The $2 trillion emergency relief package now headed to President Trump’s desk gives large banks a temporary reprieve from a major change in bank accounting standards, marking a rare intervention by Congress in what is normally the domain of the Financial Accounting Standards Board.
Large publicly-traded banks were supposed to adopt the current expected credit losses (CECL) accounting standard on Jan. 1. But the CARES Act passed by the House on Friday gives them until Dec. 31 — or when the coronavirus national emergency ends, whichever comes first — to overhaul how they account for losses on souring loans.
The January 2023 deadline for privately held banks, credit unions, and smaller public companies to comply remains in place.
The CECL delay was included in the bill over the objections of Kathleen Casey, chair of the Financial Accounting Foundation’s board of trustees, which oversees FASB.
“Those who have raised objections to the implementation of the standard are primarily concerned about the effect it has for some banks on their regulatory capital,’ she wrote in a letter to congressional leaders. “This concern can be addressed directly by the regulators themselves without requiring any change to CECL or its effective dates.”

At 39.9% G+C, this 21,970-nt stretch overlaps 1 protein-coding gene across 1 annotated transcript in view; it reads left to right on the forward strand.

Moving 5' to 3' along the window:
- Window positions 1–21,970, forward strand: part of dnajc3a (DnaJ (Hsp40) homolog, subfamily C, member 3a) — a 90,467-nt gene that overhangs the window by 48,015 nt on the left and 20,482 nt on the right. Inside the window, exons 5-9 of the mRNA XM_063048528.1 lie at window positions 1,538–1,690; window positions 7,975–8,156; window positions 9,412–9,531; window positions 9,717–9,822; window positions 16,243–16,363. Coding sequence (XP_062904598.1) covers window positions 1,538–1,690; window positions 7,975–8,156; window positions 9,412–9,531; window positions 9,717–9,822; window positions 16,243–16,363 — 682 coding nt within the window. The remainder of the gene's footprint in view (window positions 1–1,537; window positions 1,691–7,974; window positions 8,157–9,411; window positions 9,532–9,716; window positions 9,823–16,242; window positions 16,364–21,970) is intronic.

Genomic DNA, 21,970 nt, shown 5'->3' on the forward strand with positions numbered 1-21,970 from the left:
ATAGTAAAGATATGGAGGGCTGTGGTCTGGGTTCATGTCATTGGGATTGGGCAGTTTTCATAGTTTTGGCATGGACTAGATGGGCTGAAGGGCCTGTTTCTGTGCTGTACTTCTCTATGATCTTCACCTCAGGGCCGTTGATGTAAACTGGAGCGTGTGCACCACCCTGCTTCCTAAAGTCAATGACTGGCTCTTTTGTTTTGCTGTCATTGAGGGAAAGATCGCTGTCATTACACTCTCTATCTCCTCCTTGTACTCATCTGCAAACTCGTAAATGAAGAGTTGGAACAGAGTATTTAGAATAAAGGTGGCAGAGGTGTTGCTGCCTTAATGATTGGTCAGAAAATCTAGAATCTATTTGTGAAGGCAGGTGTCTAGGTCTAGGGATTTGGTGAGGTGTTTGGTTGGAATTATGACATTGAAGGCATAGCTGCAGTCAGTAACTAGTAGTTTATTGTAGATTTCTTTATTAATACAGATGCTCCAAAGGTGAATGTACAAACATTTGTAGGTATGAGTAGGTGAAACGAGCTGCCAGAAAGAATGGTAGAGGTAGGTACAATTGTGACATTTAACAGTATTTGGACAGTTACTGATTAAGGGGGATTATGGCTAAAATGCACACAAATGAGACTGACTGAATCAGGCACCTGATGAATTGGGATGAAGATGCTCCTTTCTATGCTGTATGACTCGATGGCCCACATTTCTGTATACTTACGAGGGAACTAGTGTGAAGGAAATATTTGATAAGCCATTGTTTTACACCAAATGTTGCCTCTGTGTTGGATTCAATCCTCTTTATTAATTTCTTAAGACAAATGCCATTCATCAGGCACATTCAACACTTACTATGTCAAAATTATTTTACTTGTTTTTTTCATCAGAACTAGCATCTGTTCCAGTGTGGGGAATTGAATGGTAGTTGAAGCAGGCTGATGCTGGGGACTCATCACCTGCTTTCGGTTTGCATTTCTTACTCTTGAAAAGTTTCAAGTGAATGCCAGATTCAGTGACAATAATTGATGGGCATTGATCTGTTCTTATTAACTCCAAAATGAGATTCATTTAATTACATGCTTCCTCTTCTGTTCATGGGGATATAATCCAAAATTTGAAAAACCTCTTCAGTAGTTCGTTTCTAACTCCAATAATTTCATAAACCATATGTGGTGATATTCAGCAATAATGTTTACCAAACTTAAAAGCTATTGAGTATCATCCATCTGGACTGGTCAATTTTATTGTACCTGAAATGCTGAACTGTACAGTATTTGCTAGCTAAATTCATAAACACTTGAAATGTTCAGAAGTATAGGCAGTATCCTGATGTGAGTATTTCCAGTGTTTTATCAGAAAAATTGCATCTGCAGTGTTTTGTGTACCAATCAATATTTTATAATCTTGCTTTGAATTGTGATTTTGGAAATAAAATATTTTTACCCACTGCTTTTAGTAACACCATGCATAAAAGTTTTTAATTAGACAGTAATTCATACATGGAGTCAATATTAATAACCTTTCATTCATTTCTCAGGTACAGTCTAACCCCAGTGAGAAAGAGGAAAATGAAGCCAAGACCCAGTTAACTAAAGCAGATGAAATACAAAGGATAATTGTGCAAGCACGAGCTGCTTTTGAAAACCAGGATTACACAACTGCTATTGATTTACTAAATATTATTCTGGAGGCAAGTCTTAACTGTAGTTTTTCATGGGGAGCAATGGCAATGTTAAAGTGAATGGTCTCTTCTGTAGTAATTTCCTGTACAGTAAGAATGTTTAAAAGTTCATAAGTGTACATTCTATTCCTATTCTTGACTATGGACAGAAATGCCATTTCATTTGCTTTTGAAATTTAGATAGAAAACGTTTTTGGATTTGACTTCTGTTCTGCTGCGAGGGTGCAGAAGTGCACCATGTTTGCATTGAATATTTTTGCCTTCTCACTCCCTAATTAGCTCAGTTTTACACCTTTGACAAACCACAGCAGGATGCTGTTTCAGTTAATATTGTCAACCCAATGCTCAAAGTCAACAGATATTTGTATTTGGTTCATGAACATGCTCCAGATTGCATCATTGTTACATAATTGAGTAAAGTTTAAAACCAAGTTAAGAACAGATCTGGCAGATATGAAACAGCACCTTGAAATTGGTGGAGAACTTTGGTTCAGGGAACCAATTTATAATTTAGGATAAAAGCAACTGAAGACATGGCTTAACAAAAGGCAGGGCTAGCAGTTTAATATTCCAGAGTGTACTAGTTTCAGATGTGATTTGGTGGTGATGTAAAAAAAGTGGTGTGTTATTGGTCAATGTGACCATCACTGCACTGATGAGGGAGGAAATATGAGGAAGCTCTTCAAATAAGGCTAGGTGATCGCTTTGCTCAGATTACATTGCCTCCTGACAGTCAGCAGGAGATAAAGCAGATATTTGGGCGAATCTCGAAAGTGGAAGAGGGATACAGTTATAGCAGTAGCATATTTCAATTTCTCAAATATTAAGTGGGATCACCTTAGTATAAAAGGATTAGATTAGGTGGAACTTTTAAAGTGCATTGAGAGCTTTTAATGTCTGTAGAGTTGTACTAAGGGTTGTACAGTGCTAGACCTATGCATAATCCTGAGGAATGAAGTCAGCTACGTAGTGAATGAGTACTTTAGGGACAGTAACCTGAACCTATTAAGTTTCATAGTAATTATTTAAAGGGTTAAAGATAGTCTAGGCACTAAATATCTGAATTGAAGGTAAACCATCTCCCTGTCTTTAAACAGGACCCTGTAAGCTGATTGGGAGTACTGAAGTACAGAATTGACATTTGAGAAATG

Casey also cautioned against “rashly adopting unprecedented measures that would act to diminish confidence in generally accepted accounting principles, financial reporting, and our markets during this critical time.”
But John DelPonti, managing director of Berkeley Research Group, believes the banking industry will welcome the change.
“Given the need for everyone to focus on the safety of their employees and helping customers in need, this appropriately eliminates a very difficult task and reduces additional volatility associated with the standard by delaying its implementation,” he told Accounting Today.
The CECL standard, which FASB finalized in 2016, requires banks to recognize expected losses when they issue loans instead of waiting until it is probable that a loss has been incurred.
“This is a major improvement from the last financial crisis in 2008, when the ‘incurred loss’ accounting model created a mismatch between a bank’s reported financial numbers and its actual underlying financial condition,” Casey noted in her letter.